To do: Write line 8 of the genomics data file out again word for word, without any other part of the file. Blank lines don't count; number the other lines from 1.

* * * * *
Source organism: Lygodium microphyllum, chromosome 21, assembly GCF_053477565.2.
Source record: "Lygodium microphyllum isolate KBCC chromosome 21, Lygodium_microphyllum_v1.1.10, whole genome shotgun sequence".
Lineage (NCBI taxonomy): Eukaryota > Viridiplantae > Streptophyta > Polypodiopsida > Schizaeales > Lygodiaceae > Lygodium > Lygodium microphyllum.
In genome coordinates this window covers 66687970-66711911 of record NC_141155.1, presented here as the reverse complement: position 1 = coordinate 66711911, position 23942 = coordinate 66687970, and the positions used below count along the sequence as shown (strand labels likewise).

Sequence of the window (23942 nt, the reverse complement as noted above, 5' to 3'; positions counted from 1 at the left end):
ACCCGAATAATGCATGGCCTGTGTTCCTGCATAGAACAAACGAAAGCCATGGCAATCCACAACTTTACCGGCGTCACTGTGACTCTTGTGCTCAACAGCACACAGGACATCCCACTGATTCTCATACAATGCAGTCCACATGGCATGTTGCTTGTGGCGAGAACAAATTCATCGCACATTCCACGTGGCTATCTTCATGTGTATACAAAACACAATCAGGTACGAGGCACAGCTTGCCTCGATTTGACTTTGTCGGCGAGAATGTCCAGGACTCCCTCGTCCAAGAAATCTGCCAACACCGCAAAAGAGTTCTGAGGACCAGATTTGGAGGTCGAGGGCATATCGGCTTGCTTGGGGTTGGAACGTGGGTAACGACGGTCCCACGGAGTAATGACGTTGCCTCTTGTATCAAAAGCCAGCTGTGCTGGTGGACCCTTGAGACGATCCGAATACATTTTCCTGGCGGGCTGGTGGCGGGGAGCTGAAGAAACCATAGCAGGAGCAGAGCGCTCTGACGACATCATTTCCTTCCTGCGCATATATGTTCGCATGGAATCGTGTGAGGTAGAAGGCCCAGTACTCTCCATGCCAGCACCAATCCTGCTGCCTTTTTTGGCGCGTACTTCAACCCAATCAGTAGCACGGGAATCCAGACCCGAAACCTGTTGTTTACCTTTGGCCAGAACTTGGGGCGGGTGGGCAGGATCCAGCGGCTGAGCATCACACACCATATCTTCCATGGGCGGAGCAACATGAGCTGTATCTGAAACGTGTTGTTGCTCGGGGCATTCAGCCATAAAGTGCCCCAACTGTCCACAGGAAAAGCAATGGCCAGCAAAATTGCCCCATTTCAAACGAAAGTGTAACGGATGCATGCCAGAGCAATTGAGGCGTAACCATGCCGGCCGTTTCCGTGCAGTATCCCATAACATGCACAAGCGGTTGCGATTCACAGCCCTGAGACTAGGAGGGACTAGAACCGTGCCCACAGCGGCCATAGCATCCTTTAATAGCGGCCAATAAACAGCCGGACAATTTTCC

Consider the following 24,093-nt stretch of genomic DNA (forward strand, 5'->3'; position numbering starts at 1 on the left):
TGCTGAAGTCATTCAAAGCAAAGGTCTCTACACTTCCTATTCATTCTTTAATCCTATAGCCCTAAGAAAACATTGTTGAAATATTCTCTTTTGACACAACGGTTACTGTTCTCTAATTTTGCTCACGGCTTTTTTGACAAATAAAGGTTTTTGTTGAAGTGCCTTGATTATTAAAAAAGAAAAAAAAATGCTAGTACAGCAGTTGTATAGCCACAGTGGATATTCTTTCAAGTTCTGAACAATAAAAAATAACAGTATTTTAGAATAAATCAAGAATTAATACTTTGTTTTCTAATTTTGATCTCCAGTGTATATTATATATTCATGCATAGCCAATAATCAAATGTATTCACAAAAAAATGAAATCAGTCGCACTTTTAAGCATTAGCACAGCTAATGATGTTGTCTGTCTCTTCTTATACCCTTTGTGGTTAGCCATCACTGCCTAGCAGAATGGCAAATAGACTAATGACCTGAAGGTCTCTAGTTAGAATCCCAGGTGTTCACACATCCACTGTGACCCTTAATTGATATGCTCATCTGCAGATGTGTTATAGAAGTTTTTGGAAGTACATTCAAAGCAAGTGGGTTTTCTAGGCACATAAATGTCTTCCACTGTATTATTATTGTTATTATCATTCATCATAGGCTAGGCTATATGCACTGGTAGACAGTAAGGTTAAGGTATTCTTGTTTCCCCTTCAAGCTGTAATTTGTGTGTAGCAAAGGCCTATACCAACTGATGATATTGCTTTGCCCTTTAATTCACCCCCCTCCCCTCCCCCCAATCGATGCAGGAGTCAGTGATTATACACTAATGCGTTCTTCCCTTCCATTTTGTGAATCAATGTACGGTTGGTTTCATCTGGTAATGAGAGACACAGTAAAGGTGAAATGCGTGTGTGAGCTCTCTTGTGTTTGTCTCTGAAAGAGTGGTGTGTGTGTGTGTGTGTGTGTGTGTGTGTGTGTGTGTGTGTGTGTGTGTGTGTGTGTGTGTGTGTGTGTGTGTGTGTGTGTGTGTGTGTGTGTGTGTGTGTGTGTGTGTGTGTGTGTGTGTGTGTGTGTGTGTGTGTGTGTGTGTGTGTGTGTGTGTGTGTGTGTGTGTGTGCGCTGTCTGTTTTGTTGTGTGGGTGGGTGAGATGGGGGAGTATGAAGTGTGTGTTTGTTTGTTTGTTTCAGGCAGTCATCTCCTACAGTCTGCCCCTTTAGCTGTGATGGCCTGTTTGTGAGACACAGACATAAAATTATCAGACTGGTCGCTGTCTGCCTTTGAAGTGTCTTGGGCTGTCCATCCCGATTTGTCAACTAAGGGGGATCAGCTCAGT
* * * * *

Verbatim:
TGCTGAAGTCATTCAAAGCAAAGGTCTCTACACTTCCTATTCATTCTTTAATCCTATAGCCCTAAGAAAACATTGTTGAAATATTCTCTTTTGACACAACGGTTACTGTTCTCTAATTTTGCTCACGGCTTTTTTGACAAATAAAGGTTTTTGTTGAAGTGCCTTGATTATTAAAAAAGAAAAAAAAATGCTAGTACAGCAGTTGTATAGCCACAGTGGATATTCTTTCAAGTTCTGAACAATAAAAAATAACAGTATTTTAGAATAAATCAAGAATTAATACTTTGTTTTCTAATTTTGATCTCCAGTGTATATTATATATTCATGCATAGCCAATAATCAAATGTATTCACAAAAAAATGAAATCAGTCGCACTTTTAAGCATTAGCACAGCTAATGATGTTGTCTGTCTCTTCTTATACCCTTTGTGGTTAGCCATCACTGCCTAGCAGAATGGCAAATAGACTAATGACCTGAAGGTCTCTAGTTAGAATCCCAGGTGTTCACACATCCACTGTGACCCTTAATTGATATGCTCATCTGCAGATGTGTTATAGAAGTTTTTGGAAGTACATTCAAAGCAAGTGGGTTTTCTAGGCACATAAATGTCTTCCACTGTATTATTATTGTTATTATCATTCATCATAGGCTAGGCTATATGCACTGGTAGACAGTAAGGTTAAGGTATTCTTGTTTCCCCTTCAAGCTGTAATTTGTGTGTAGCAAAGGCCTATACCAACTGATGATATTGCTTTGCCCTTTAATTCACCCCCCTCCCCTCCCCCCAATCGATGCAGGAGTCAGTGATTATACACTAATGCGTTCTTCCCTTCCATTTTGTGAATCAATGTACGGTTGGTTTCATCTGGTAATGAGAGACACAGTAAAGGTGAAATGCGTGTGTGAGCTCTCTTGTGTTTGTCTCTGAAAGAGTGGTGTGTGTGTGTGTGTGTGTGTGTGTGTGTGTGTGTGTGTGTGTGTGTGTGTGTGTGTGTGTGTGTGTGTGTGTGTGTGTGTGTGTGTGTGTGTGTGTGTGTGTGTGTGTGTGTGTGTGTGTGTGTGTGTGTGTGTGTGTGTGTGTGTGTGTGTGTGTGTGTGTGTGTGTGTGCGCTGTCTGTTTTGTTGTGTGGGTGGGTGAGATGGGGGAGTATGAAGTGTGTGTTTGTTTGTTTGTTTCAGGCAGTCATCTCCTACAGTCTGCCCCTTTAGCTGTGATGGCCTGTTTGTGAGACACAGACATAAAATTATCAGACTGGTCGCTGTCTGCCTTTGAAGTGTCTTGGGCTGTCCATCCCGATTTGTCAACTAAGGGGGATCAGCTCAGT